There’s been an age-old argument in the communication field: who’s at fault if a misunderstanding occurs – the Speaker communicating badly, or the Listener misunderstanding? Let’s look at some facts:
1. Speaking is an act of translating what’s going on internally into communication that enables others to understand an intent – choosing the most appropriate words for that particular listener in that particular situation. But the act of choosing is unconscious and may not render a full or accurate representation of what is meant.
2. Listeners translate what they hear through a series of unconscious filters (biases, assumptions, triggers, habits, imperfect memory) formed over their lives by their:
- world view,
- similar situations,
- historic exchanges with the same speaker,
- biases on entering the conversation (like sellers listening exclusively for need).
What a listener hears is fraught with so much unconscious filtering that their ability to hear accurately what’s meant is untrustworthy, except, possibly, when speaking with someone known over time.
3. According to David Bellos in his excellent book Is That a Fish In Your Ear?, no sentence contains all of the information we need to translate it. As listeners, are we translating accurately? What parts of what we hear is biased?
Since communication involves a bewildering set of conscious and unconscious choices, accuracy becomes dependent upon each communication partner mitigating bias and disengaging from assumptions; the odds of communication partners accurately understanding the full extent of intended meaning in conversation is unlikely. It’s quite a complicated mess of factors.
My new book What? Did you really say what I think I heard? focuses on listening: how we mishear, misunderstand, and otherwise misinterpret, where and how the gap between what’s said and what’s heard occurs and how to avoid misunderstanding. [My next book might be titled Seriously? Did you really hear what you think I said? that focuses on speakers]. While researching and writing the book I realized that the responsibility for effective communication is heavily weighted in the court of the listener: if listeners don’t have skills to catch or prevent their biases or unhook from all subjective filters, the speaker’s words and intent are moot: they may be misconstrued regardless of their accuracy. And yes, sometimes speakers mis-speak. But when a listener hears precisely what is being conveyed and respond accordingly, a speaker can hear any problems and correct them.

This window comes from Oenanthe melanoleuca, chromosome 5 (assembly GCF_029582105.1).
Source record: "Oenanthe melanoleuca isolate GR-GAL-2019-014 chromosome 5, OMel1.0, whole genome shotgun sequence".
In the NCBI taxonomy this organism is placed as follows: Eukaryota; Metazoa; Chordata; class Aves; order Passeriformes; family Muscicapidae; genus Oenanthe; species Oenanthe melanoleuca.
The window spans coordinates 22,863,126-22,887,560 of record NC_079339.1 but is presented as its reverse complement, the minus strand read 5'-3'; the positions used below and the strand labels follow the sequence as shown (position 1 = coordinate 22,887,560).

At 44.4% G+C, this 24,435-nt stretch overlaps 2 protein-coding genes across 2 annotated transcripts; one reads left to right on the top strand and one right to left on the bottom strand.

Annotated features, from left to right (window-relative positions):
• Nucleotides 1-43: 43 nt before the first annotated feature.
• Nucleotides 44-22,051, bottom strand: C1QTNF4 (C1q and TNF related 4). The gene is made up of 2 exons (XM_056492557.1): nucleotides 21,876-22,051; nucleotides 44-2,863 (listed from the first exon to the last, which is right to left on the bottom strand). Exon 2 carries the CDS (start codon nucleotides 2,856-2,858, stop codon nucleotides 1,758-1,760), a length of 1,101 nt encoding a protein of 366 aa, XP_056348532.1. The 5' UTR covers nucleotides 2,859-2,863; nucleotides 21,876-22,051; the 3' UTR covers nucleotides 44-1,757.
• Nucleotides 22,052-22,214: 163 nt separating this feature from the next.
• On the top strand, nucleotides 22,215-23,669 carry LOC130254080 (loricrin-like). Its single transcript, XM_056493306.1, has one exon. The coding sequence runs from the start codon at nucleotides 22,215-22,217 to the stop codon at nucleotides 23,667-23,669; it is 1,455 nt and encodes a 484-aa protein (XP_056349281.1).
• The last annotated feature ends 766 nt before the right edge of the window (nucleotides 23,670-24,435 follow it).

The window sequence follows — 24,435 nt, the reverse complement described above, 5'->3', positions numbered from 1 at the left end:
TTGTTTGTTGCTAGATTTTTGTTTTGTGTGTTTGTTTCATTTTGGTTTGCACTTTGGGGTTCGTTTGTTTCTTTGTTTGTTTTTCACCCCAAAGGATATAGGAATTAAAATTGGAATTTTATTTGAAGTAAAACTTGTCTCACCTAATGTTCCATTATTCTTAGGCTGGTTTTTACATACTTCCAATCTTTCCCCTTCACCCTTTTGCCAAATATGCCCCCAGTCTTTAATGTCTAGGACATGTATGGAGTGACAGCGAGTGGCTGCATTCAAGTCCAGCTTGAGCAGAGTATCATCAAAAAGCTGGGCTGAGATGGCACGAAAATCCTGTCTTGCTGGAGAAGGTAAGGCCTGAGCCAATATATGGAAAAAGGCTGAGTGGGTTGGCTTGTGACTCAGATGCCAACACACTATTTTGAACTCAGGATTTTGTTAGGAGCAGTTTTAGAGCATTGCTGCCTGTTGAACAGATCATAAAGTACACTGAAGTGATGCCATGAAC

So the answer is: the responsibility for an effective communication lie with the listener.
For those wishing to recognize their own levels of misunderstanding and bias in their listening process during conversations, I’ve developed an Assessment Tool. And for those wishing to have the skills to hear without misunderstanding or bias, I’ve developed a Study Guide. Make sure you read my new book What? Did you really say what I think I heard? available digitally, and contact me to help you and your team implement the skills. firstname.lastname@example.org